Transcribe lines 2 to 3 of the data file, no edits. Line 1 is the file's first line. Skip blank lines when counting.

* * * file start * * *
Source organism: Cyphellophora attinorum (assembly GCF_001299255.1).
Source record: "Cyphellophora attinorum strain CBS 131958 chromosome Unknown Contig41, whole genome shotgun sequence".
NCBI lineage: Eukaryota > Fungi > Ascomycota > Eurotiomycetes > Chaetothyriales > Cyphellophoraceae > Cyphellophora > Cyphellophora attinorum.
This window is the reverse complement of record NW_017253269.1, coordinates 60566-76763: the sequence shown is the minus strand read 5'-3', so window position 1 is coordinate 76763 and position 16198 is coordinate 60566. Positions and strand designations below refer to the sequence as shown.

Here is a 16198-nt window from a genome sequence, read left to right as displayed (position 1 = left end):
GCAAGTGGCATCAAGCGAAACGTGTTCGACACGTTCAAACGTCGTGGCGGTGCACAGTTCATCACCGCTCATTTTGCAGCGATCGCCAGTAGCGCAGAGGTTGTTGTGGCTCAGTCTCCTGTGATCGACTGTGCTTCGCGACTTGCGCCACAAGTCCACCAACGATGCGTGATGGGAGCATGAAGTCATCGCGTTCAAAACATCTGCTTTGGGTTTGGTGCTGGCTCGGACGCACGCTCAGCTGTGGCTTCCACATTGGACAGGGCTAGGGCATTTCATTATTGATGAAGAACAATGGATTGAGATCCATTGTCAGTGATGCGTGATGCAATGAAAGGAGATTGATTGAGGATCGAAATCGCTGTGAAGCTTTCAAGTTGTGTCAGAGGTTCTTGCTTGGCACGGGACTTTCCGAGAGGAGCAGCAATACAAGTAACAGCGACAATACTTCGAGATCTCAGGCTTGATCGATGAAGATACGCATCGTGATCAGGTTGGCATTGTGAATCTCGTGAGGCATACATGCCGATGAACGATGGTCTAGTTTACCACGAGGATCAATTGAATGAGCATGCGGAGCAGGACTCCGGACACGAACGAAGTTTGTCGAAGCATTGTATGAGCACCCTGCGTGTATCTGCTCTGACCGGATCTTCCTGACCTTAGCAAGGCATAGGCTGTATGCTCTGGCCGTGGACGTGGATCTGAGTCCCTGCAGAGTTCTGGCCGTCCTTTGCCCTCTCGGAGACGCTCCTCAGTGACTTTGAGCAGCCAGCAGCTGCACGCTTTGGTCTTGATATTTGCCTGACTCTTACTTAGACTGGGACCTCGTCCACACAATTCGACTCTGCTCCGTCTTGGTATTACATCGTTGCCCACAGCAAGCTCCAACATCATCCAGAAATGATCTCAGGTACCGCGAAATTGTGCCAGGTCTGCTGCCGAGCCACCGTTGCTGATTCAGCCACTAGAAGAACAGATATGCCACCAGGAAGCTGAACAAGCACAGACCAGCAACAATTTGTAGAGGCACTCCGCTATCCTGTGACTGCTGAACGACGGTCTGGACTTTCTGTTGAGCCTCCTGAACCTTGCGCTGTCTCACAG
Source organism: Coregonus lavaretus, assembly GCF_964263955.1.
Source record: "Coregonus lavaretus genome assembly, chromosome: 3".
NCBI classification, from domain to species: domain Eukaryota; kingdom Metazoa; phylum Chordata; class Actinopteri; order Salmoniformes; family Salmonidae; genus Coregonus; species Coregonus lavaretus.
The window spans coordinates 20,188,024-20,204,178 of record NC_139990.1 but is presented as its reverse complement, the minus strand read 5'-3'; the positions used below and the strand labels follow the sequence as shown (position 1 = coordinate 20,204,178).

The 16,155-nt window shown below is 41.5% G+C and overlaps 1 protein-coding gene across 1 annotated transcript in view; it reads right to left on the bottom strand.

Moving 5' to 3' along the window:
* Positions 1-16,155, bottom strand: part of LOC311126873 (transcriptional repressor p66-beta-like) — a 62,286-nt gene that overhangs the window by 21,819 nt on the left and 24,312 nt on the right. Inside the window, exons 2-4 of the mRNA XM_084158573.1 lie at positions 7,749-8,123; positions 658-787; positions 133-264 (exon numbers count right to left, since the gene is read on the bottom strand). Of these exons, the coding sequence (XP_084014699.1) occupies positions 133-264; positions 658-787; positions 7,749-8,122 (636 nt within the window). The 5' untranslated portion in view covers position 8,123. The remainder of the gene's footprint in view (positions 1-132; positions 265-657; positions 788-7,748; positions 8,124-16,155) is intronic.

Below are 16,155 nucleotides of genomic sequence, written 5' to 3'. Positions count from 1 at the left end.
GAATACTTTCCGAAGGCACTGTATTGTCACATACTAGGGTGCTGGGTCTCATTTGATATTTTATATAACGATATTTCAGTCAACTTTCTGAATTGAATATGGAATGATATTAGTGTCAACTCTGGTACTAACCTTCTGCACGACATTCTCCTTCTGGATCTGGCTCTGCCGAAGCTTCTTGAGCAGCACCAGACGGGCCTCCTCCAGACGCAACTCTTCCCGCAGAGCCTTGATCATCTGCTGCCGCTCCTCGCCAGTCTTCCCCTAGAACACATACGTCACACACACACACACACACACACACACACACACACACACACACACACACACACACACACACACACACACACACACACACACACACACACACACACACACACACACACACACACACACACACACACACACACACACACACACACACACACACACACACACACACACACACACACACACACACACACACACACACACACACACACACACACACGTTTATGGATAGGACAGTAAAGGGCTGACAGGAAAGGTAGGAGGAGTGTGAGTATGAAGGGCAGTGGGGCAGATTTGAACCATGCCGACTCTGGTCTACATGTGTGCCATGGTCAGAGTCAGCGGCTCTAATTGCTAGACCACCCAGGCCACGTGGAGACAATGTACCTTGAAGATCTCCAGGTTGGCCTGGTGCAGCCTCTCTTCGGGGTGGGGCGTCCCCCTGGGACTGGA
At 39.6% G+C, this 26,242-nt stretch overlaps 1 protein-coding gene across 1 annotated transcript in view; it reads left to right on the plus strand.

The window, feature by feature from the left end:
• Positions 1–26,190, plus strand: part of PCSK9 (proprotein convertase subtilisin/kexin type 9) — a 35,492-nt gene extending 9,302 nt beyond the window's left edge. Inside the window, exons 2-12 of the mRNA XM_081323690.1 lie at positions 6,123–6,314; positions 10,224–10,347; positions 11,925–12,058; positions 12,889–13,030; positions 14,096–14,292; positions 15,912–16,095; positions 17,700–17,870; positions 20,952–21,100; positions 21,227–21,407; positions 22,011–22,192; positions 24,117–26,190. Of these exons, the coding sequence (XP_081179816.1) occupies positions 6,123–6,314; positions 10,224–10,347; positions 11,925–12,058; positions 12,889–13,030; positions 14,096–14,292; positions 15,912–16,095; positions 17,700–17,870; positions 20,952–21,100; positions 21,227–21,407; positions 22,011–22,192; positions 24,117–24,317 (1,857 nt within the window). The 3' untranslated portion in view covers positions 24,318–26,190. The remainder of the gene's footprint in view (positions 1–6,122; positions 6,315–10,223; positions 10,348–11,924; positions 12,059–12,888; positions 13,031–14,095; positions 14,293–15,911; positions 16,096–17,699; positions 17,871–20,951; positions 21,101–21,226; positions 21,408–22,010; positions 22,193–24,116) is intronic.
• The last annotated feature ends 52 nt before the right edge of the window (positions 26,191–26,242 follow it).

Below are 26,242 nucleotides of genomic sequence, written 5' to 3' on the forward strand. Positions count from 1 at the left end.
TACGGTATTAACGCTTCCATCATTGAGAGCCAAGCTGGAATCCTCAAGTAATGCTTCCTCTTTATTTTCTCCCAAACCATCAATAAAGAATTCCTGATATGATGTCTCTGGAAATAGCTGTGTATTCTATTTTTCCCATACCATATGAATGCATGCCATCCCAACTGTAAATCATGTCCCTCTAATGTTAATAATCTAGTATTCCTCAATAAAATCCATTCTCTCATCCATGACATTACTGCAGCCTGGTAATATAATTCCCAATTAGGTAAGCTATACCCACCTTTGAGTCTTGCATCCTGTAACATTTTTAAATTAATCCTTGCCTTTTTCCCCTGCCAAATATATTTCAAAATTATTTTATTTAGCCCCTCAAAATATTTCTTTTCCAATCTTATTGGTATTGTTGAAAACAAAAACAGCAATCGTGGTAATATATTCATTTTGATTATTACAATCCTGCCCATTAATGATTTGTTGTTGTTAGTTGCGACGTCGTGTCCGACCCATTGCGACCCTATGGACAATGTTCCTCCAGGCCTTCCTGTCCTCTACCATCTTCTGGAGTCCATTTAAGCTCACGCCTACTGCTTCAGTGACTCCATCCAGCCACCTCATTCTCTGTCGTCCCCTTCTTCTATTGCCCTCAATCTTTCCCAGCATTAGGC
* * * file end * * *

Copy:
Source record: "Cyphellophora attinorum strain CBS 131958 chromosome Unknown Contig41, whole genome shotgun sequence".
NCBI lineage: Eukaryota > Fungi > Ascomycota > Eurotiomycetes > Chaetothyriales > Cyphellophoraceae > Cyphellophora > Cyphellophora attinorum.